DRINKING: New study shows 2017 British drinking habits with some surprising stats for 16-24 year olds

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Recent research by The Office for National Statistics (ONS) shows that in 2017, an estimated 29.2 million adults drank alcohol in the week before being interviewed for the ONS Opinions and Lifestyle Survey. 

The latest data reveals that men are still more likely to drink alcohol than women but the gap is narrowing. Looking at drinking habits by age, those aged 45 to 64 years were more likely to report drinking alcohol in the previous week.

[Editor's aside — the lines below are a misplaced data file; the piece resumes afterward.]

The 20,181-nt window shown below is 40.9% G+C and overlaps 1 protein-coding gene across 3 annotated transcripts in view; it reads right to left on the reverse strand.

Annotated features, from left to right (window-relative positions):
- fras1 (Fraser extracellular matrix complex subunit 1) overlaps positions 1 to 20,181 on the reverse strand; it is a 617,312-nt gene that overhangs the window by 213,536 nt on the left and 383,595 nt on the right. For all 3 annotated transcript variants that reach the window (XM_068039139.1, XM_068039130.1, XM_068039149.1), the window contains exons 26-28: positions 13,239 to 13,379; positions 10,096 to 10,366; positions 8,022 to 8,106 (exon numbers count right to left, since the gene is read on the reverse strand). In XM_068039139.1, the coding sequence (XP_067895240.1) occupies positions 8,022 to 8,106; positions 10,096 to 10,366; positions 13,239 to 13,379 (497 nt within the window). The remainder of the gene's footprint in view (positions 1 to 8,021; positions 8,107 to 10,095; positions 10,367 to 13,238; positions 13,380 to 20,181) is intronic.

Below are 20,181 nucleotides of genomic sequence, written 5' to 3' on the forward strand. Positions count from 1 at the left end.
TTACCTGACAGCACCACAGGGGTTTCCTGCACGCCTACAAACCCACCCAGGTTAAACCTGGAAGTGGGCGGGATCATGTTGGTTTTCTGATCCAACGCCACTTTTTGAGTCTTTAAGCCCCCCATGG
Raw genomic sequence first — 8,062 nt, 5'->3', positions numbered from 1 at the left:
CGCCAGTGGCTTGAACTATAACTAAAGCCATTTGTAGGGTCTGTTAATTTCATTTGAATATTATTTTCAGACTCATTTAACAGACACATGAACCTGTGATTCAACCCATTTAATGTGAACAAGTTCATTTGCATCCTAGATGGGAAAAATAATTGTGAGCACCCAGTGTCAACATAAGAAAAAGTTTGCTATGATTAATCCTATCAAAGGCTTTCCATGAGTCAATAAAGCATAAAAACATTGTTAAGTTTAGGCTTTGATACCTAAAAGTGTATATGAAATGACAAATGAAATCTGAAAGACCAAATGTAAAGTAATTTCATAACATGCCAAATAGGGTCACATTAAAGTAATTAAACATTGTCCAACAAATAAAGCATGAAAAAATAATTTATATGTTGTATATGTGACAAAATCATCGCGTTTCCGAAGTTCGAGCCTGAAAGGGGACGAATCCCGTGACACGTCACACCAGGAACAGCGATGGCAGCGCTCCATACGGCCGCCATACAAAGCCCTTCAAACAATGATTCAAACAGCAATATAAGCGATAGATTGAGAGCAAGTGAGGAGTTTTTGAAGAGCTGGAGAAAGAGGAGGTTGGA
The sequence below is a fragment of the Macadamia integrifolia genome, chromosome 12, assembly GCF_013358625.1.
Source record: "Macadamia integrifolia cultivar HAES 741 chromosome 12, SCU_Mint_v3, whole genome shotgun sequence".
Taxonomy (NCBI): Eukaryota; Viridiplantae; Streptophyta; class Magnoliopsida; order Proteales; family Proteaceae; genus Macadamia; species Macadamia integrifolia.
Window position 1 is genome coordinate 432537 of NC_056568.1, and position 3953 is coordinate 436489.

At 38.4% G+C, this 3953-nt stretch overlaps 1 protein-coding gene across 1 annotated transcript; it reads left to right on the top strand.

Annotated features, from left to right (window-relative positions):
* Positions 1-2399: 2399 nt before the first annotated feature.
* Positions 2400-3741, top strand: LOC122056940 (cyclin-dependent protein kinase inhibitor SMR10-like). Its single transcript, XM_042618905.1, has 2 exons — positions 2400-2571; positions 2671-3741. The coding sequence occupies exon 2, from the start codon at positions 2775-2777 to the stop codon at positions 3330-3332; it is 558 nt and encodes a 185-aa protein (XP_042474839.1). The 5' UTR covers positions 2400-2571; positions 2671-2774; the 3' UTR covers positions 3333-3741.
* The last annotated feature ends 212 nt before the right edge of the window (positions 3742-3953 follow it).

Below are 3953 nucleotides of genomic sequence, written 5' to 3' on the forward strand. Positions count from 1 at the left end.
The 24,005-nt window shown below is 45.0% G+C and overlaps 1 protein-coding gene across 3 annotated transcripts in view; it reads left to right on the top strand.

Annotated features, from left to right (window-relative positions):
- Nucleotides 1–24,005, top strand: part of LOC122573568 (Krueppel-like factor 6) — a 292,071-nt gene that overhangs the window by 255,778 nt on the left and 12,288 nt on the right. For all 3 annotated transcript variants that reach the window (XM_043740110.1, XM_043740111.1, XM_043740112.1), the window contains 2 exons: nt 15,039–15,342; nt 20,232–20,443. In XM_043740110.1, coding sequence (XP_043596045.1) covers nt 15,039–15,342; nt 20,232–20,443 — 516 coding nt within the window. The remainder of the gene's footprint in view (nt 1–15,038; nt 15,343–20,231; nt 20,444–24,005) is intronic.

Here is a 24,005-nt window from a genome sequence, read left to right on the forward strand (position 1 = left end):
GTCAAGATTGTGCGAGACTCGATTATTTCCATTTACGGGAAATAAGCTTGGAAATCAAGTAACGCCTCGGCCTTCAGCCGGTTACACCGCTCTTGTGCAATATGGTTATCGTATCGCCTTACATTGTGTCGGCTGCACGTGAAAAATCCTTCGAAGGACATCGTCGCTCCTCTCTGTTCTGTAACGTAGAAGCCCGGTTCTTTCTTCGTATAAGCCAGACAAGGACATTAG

But perhaps somewhat surprisingly, the 16 to 24-year old age group are less likely to drink regularly than any other age group. However, when they do drink they are more likely to “binge” drink alcohol on their heaviest drinking day than any other age group. 

Since 2005, teetotalism has increased among those aged 16 to 44 years confounding some critics who point to the younger age groups as being the nation’s heaviest drinkers. Teetotalism has actually reduced among those aged 65 years and above.  Over a fifth of the UK population now appear to be non-drinkers with 20.4% of survey respondents reporting that they did not drink alcohol at all. 

 

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